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Mission: Wildlife Welfare Inc. is an all-volunteer nonprofit that rehabilitates and releases injured and orphaned wildlife. About 40 volunteers in a 10-county area tend to small mammals such as squirrels, rabbits, opossums, beavers and groundhogs in their homes. Each year, the group helps about 2,000 animals for four to five months each, then releases them into the wild.
“All of us are very passionate about a particular species of animal that we’re in love with,” said Jackie Wylie, who often keeps baby opossums in a spare bedroom.
For volunteers such as Wylie, joining Wildlife Welfare wasn’t a difficult decision. “To me, it’s to have something not suffer,” she said. “It’s just the thought of something lying on the ground dying because no one cared for it.”
About this series
In this season of giving, we are featuring local charities in conjunction with The News & Observer’s Holiday Giving Guide.
The charities submitted information about the need for volunteers and monetary contributions of various amounts.
To see a larger list of charities, visit The News & Observer’s online database at bit.ly/givingguide.
Donations needed: Wildlife Welfare relies mostly on monetary donations, but it also needs PetSmart, Walmart, Target or Tractor Supply gift cards, cages, heating pads, raw shelled nuts, non-instant oatmeal, Gerber baby food chicken, light-colored fleeces, canned salmon, food storage bags, disposable first-aid latex gloves and timothy hay.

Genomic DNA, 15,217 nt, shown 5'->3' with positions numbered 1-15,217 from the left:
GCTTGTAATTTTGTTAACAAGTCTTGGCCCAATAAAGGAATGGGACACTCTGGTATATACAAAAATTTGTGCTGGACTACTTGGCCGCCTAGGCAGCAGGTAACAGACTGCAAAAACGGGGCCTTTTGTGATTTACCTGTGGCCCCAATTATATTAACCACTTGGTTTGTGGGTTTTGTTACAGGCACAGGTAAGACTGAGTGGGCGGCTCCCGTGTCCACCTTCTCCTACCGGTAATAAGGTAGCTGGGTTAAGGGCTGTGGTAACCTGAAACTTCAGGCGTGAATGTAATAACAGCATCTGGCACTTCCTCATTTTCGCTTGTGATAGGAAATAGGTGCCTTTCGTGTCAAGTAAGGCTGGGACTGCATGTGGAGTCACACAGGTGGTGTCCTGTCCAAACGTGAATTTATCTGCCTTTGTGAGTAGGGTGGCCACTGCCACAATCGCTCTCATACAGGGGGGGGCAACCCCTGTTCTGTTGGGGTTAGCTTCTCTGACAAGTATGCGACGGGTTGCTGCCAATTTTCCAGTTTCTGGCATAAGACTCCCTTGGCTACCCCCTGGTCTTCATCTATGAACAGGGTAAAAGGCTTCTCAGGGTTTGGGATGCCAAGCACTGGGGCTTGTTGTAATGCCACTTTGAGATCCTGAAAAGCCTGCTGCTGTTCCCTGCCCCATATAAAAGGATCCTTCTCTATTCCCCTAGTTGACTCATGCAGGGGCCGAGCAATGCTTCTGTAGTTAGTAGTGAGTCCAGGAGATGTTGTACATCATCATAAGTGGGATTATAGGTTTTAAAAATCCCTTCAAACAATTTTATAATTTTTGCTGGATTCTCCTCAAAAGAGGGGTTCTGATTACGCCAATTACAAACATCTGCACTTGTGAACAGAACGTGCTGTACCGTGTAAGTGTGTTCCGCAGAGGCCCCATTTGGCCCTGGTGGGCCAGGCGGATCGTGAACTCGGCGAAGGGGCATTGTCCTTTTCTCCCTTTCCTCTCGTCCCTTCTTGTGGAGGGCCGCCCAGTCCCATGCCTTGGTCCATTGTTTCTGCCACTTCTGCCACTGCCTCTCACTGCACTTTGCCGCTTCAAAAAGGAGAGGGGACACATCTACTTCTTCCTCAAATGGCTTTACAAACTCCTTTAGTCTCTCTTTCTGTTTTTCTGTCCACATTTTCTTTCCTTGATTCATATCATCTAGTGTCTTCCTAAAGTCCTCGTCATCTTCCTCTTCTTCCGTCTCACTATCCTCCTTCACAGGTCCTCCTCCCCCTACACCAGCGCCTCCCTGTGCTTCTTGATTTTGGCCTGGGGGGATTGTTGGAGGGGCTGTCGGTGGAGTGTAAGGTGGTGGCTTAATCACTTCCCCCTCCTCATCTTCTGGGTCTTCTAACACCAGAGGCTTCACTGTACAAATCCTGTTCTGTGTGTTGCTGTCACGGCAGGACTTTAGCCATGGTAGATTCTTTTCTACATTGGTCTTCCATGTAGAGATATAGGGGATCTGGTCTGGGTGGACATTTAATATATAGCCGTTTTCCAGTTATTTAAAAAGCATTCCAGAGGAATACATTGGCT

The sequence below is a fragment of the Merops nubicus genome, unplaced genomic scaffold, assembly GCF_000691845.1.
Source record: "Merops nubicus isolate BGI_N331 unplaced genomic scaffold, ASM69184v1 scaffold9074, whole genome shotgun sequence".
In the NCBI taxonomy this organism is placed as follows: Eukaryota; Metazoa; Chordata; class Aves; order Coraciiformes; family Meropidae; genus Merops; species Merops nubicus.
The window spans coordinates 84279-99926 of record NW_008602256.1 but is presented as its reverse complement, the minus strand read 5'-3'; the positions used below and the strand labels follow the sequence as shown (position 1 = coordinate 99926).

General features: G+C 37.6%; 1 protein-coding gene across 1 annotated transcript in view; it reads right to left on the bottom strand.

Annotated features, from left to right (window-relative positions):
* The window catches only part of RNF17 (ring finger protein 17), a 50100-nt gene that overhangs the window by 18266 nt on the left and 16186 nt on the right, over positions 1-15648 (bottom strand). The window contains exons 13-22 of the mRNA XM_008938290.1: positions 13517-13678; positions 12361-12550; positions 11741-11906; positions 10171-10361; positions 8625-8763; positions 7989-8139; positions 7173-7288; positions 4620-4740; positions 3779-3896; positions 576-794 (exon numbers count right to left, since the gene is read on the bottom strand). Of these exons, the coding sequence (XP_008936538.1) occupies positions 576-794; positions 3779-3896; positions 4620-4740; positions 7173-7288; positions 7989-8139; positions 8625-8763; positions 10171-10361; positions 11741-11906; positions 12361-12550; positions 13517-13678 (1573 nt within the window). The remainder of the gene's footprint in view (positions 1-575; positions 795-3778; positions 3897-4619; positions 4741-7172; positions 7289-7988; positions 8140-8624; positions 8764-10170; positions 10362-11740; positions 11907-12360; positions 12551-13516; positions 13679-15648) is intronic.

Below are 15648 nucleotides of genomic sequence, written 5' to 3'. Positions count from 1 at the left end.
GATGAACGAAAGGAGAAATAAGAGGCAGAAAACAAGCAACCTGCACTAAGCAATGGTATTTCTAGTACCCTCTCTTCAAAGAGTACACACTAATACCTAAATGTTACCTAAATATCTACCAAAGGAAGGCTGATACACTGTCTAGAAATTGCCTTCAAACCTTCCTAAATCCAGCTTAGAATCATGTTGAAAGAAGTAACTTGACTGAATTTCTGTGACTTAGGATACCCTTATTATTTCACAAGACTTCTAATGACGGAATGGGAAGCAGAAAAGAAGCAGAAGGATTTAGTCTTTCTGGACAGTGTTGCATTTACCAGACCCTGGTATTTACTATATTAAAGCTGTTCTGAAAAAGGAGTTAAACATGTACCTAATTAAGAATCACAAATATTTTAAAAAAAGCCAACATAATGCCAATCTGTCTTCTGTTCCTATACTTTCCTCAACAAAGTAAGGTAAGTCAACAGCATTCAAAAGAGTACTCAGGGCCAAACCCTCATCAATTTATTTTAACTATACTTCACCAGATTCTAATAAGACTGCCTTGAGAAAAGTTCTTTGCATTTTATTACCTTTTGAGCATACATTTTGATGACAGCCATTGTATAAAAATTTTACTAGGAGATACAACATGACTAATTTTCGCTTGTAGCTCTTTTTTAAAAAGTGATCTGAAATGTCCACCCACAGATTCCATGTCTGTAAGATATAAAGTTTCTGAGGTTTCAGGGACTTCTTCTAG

Volunteers needed: Wildlife Welfares trains those interested in becoming permitted wildlife rehabilitators, who are then listed in a state database used when an injured or orphaned animal is found. Training classes are held twice a year. Before applying for a permit, new volunteers are paired with a mentor. “Every week, we will meet with you and take a hands-on look at the baby,” Wylie said.
$10 would buy: Food for wildlife, syringes used for medications, feeding tubes, bottles, heating pads, first aid items, bedding materials, small plastic cages or water bottles.
$20 would buy: One bag of formula to feed infant wildlife – those run about $15 and feed six babies for more than a week. “That’s our biggest expense,” Wylie said. “It’s not something that you can buy at PetSmart.” $20 would also buy a medium-size cage, medications, nesting boxes or materials used to build cages.
$50 would buy: One bag of omnivore chow to feed wildlife, prescription medications, a large cage or a large tub of formula to feed infant wildlife.
Contact information: Jackie Wylie, 919-417-1697
P.O. Box 19432
Raleigh, N.C. 27619-9432